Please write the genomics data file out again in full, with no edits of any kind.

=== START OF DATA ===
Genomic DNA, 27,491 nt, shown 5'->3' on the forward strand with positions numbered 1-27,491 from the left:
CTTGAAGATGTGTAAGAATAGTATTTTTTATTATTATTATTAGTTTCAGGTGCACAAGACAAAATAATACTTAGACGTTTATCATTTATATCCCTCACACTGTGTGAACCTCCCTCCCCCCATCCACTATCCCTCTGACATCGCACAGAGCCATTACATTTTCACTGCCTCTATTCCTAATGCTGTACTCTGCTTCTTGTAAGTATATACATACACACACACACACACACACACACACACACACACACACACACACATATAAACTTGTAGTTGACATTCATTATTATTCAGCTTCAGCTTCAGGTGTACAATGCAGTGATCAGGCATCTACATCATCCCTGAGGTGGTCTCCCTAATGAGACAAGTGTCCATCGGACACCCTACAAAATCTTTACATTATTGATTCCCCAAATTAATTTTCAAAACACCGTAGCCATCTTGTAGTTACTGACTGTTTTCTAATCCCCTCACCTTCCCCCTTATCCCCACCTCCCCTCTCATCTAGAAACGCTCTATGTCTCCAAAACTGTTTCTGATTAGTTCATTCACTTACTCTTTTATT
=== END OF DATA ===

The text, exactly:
Genomic DNA, 27,491 nt, shown 5'->3' on the forward strand with positions numbered 1-27,491 from the left:
CTTGAAGATGTGTAAGAATAGTATTTTTTATTATTATTATTAGTTTCAGGTGCACAAGACAAAATAATACTTAGACGTTTATCATTTATATCCCTCACACTGTGTGAACCTCCCTCCCCCCATCCACTATCCCTCTGACATCGCACAGAGCCATTACATTTTCACTGCCTCTATTCCTAATGCTGTACTCTGCTTCTTGTAAGTATATACATACACACACACACACACACACACACACACACACACACACACACACATATAAACTTGTAGTTGACATTCATTATTATTCAGCTTCAGCTTCAGGTGTACAATGCAGTGATCAGGCATCTACATCATCCCTGAGGTGGTCTCCCTAATGAGACAAGTGTCCATCGGACACCCTACAAAATCTTTACATTATTGATTCCCCAAATTAATTTTCAAAACACCGTAGCCATCTTGTAGTTACTGACTGTTTTCTAATCCCCTCACCTTCCCCCTTATCCCCACCTCCCCTCTCATCTAGAAACGCTCTATGTCTCCAAAACTGTTTCTGATTAGTTCATTCACTTACTCTTTTATT